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Ebola epidemic explodes throughout West Africa

So far Ebola has claimed the lives of 49 people in Liberia.
So far Ebola has claimed the lives of 49 people in Liberia.
Photo by Chris Hondros/Getty Images

Doctors Without Borders reports that it has been completely overwhelmed by the sheer number of Ebola cases spreading throughout the West African nations of Guinea (where it has already killed more than 264 people), Sierra Leone (49 including 4 in the capital city of Monrovia) and Liberia (24). In fact, there have been 47 new cases and 4 deaths from the deadly virus this week alone. As a result, travel and trade restrictions have been imposed in the affected areas, although it has not stopped the operation of mining companies in the three nations as yet.

It is believed that the initial outbreak of Ebola Virus Disease (EVD) (which was first discovered in the Congo in 1976) came from contact with infected animals (most likely fruit bats), including eating infected bush meat, although human to human transmission can occur from direct contact with blood, feces and other bodily fluids from infected people as well as needles and other medical equipment exposed to them. It has also been spread during the embalming of the dead.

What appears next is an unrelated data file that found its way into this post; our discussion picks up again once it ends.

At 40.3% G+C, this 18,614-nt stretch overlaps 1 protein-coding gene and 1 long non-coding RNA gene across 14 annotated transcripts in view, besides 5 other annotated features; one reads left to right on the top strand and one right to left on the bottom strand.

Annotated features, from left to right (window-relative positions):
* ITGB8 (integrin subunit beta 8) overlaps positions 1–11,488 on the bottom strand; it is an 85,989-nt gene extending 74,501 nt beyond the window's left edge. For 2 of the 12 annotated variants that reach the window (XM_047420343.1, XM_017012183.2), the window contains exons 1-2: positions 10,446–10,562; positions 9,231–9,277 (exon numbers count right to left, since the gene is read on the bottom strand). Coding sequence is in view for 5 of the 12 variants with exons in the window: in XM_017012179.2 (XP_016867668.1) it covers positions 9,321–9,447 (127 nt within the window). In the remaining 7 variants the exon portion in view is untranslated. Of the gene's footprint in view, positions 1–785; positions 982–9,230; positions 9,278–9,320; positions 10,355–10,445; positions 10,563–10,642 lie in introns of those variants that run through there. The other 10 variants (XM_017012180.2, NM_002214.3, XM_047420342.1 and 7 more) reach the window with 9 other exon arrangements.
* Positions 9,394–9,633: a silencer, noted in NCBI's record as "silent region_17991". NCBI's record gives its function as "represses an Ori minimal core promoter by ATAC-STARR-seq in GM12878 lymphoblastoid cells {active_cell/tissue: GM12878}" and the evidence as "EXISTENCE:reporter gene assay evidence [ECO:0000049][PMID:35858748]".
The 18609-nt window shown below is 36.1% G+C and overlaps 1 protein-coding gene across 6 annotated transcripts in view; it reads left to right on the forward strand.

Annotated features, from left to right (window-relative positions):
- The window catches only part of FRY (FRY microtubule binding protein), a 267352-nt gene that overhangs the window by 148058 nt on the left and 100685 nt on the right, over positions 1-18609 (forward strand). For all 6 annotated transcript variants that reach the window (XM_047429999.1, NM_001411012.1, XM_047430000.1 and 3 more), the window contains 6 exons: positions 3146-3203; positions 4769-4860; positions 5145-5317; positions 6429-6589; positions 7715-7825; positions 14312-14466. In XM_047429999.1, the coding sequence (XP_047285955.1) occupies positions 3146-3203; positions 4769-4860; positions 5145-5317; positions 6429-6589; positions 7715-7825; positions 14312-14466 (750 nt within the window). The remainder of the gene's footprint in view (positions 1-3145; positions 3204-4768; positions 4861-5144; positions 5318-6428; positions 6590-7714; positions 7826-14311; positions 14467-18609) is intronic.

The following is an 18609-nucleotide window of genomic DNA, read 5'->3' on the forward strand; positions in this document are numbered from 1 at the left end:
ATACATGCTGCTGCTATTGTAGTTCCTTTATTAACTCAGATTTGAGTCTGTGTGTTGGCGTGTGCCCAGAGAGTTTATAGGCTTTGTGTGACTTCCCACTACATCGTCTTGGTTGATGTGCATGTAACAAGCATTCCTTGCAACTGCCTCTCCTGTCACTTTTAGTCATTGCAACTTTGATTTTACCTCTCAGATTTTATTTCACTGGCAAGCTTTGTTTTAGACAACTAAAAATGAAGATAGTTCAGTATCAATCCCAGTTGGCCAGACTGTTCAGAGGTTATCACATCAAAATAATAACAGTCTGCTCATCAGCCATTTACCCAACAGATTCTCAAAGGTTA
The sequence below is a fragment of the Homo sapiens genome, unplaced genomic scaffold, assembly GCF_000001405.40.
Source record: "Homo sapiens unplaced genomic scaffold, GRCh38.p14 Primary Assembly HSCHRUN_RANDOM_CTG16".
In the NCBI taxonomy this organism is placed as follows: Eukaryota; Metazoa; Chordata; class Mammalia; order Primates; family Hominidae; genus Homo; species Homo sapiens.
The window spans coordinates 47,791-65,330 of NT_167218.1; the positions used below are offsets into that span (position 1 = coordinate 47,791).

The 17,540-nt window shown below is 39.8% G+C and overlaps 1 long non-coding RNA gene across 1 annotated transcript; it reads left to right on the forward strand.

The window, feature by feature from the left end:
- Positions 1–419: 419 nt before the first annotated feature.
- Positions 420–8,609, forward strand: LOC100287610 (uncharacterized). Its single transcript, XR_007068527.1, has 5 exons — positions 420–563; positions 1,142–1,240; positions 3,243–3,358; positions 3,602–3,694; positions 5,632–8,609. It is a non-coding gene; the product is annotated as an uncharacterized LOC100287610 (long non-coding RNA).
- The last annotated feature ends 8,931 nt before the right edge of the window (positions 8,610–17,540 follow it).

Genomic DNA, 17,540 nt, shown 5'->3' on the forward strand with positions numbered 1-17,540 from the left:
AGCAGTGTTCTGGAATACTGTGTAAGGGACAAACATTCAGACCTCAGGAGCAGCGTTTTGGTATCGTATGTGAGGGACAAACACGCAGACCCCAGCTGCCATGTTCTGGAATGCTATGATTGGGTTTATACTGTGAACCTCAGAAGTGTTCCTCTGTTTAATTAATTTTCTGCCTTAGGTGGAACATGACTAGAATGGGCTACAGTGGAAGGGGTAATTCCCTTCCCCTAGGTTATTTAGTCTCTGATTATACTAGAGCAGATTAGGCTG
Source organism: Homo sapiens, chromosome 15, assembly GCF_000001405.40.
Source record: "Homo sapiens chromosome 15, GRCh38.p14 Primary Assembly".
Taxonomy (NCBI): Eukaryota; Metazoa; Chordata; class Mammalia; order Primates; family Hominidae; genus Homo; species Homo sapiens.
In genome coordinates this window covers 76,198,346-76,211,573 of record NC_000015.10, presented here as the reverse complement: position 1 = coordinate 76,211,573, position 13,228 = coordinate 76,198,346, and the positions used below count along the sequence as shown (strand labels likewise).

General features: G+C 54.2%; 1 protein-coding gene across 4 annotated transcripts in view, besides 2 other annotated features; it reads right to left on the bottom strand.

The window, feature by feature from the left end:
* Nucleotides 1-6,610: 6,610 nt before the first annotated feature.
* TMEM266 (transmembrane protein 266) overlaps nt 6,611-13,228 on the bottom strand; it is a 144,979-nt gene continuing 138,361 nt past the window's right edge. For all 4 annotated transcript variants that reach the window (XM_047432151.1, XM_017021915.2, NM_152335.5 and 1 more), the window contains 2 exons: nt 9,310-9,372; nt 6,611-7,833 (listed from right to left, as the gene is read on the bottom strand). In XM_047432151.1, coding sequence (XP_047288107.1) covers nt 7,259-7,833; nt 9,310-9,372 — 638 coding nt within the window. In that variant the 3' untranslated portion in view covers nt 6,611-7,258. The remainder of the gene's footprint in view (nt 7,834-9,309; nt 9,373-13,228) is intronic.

Manifestation of symptoms usually takes about two weeks from time of exposure, but can be as long as 25 days and resembles a sudden onset of the flu beginning with fever or chills, sore throat, severe headaches, malaise, diahrrea, difficulty breathing and swallowing, red eyes and rash and weakness as well as pain in the chest, joints and muscles. The worst cases also involve bleeding inside and outside the body (hence the name), which eventually leads to the breakdown of organs and death. According to the CDC, those that do survive may suffer long-term effects such as “as inflammation of the testicles, joint pains, muscle pains, skin peeling, or hair loss. Eye symptoms, such as light sensitivity, excess tearing, iritis, iridocyclitis, choroiditis and blindness.” It has also been reported that the disease may “survive in the sperm of some survivors, which could give rise to secondary infections and disease from sexual intercourse.”

To learn more about Ebola readers can contact the CDC at 1600 Clifton Rd. Atlanta, GA 30333 800-232-4636